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Tuesday
Apr032012

2012 Report: How Nonprofits are Utilizing Social Media

I have been waiting to get my hands on the latest 2012 Social Networking Benchmark Report because it’s one of the only comprehensive surveys that provides a good overview of how nonprofits are utilizing social media to brand themselves online, connect with new supporters, and raise money.

Between January 24, 2012 and February 21, 2012, over 3500 nonprofit practitioners representing a variety of verticals and operating budgets responded to an online survey about their use of online social networks.

Check out some of the social media survey results below.

  • The majority of nonprofits (66%) use Facebook advertising for branding and awareness.
  • In 2012, respondents accumulated an average of 8,317 members on Facebook, which is about an 81% increase from 2011.
  • Over on Twitter nonprofits had an average of 3,290 followers on Twitter, which is about a 30% increase in community size.
  • 93% of nonprofits have a presence on the top commercial social networks. This remains unchanged from 2011.
  • Nonprofits run an average 2.1 Facebook pages.
  • The average cost of a Facebook like is $3.50 and $2.05 for a follower on Twitter. BTW, if you are looking to recruit Facebook "Likes", consider Care2's Facebook Like campaigns, which are more competitive in pricing for acquisition.

 

Are Nonprofits Raising Money Via Social Media?

The majority of nonprofit are still not raising a dime on social networks like Facebook. 46% said that they were fundraising, with the top category (33% of all responders) prioritizing Individual Giving – soliciting Facebook supporters for individual donations (e.g. one-time gifts, memberships, and monthly gifts).

I was particularly interested to hear that nonprofits said that the average value of a Facebook "Like" over 12 months following acquisition was about $214.81. This includes money raised from both online and offline channels such as revenue from individual donations, membership, events, merchandise, etc.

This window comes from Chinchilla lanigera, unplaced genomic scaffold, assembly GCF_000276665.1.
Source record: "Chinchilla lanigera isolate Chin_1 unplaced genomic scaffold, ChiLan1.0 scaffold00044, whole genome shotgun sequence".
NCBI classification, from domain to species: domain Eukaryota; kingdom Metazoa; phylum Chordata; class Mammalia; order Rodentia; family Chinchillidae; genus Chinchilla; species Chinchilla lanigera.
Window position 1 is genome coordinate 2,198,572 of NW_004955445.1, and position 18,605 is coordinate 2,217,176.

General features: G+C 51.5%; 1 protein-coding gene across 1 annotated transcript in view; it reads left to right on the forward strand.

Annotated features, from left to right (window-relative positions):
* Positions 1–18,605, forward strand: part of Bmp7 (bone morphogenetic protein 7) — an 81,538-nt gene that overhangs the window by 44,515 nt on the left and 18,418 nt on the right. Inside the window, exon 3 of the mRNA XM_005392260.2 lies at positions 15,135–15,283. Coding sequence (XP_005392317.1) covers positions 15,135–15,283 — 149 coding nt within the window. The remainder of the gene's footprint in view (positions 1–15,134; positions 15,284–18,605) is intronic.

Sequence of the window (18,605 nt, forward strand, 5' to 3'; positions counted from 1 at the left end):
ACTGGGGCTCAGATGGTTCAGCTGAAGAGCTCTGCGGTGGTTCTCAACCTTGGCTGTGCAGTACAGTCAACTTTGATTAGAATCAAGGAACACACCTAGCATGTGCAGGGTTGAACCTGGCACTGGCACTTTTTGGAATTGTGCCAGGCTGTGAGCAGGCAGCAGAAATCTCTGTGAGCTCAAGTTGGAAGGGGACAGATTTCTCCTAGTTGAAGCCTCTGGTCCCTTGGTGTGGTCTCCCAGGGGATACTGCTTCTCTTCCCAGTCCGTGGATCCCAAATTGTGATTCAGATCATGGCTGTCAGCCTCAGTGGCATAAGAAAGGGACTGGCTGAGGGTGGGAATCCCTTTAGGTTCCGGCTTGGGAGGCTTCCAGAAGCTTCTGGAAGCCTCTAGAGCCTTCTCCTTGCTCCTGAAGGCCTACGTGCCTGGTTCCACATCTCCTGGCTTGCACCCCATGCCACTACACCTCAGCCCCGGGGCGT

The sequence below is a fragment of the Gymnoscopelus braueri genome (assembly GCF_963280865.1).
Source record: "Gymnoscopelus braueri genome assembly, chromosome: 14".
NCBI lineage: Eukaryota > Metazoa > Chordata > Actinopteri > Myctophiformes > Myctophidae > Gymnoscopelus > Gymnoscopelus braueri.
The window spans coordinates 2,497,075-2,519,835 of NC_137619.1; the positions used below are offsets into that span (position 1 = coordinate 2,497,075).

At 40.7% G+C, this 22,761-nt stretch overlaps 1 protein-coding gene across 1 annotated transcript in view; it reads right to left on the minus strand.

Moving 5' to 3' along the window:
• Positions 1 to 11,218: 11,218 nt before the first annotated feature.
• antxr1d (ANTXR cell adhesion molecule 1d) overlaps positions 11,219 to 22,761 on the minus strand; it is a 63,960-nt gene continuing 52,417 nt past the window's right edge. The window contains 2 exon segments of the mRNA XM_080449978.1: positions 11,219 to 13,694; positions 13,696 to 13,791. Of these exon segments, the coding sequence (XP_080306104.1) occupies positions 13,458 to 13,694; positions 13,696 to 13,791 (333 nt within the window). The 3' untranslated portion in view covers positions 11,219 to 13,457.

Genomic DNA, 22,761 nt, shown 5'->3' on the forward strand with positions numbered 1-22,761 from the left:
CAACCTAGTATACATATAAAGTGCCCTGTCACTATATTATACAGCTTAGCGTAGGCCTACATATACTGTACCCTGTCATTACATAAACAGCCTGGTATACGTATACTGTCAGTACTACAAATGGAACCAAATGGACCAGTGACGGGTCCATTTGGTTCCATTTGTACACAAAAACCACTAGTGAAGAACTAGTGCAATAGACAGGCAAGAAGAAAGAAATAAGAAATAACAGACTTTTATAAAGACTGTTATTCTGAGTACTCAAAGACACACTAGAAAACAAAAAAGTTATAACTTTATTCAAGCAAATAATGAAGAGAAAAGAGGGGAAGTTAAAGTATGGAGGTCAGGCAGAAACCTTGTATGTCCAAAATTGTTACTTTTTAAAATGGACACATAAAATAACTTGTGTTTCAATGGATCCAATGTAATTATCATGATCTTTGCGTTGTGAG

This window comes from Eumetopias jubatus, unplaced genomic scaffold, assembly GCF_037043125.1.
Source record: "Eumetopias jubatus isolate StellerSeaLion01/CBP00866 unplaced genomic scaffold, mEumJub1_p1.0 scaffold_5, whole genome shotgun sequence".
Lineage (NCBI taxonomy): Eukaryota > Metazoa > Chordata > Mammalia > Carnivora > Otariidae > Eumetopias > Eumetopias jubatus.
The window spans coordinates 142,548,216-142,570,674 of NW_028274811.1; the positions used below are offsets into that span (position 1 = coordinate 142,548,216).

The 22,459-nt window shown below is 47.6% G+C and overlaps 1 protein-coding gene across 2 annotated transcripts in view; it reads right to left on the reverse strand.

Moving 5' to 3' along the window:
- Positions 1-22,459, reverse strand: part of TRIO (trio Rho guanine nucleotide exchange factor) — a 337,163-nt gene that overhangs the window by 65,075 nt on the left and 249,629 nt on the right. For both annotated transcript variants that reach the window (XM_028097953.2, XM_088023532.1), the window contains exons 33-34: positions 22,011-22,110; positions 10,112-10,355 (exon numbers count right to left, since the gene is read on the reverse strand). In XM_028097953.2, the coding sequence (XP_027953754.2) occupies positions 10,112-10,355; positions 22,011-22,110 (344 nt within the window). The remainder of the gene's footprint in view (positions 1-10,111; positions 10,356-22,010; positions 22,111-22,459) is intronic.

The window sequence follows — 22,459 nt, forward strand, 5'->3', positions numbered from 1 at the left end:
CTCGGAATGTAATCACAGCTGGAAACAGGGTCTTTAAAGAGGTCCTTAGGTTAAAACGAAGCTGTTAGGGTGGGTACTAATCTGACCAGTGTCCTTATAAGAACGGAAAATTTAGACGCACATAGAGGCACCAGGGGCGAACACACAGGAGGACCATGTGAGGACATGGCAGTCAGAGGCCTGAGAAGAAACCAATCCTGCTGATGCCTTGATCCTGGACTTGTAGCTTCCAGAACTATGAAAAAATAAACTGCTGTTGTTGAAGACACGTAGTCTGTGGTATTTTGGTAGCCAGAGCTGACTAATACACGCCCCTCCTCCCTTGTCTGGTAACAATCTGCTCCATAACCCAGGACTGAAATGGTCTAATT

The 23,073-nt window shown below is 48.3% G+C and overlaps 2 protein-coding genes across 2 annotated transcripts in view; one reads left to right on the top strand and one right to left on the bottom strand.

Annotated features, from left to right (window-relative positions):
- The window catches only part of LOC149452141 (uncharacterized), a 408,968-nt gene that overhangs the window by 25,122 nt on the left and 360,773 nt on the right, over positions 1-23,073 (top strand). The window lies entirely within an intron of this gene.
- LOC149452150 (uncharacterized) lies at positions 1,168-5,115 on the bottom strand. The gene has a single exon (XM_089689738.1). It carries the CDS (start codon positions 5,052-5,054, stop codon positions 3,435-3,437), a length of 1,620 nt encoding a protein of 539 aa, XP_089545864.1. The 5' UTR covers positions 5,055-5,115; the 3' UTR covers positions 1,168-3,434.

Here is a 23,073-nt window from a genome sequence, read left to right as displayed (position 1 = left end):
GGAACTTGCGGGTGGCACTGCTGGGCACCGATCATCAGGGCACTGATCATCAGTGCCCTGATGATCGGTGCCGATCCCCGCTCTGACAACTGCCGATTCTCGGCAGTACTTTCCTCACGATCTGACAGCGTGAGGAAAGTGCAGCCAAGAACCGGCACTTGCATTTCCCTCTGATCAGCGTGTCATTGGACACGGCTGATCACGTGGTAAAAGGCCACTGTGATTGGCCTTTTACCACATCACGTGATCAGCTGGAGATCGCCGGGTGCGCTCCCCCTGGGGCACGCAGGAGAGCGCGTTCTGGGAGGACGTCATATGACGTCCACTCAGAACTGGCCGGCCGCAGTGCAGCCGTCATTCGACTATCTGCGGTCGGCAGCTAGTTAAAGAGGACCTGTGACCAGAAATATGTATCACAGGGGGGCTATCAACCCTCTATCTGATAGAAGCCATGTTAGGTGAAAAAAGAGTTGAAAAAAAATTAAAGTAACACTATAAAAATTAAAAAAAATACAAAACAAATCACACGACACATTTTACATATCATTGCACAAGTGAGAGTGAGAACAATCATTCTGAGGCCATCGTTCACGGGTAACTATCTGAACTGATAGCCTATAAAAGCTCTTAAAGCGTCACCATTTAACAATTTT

Event fundraising was the second highest category with 20% of all responders. Causes was third with 17%, and Personal Fundraising (e.g. peer-to-peer fundraising linked to a mission-focused theme rather than a face-to-face event) was fourth with 11%.

 

Social Networking Staffing

 

42% of respondents indicate that they will increase their staffing for commercial social networks in 2012, 55% say they will keep staffing the same, and just 3% indicate they will reduce staffing. These statistics are almost identical to the survey results from 2011.

Now that you have a sense of how other nonprofits are utilizing social media, how do these survey findings correlate to your nonprofit?

Reader Comments (1)

Anyone else notice a pretty significant drop off in the organic usefulness in Facebook fan pages after the big round of changes last fall? Not being able to DM them made it significantly less useful. And the new postview algorithm also hit nonprofit brands, I think. My take on it is that they wanted to reduce the utility of these pages to force brands to buy ads and nonprofits were part of the collateral damage.
April 5, 2012 | Unregistered CommenterShane Hankins

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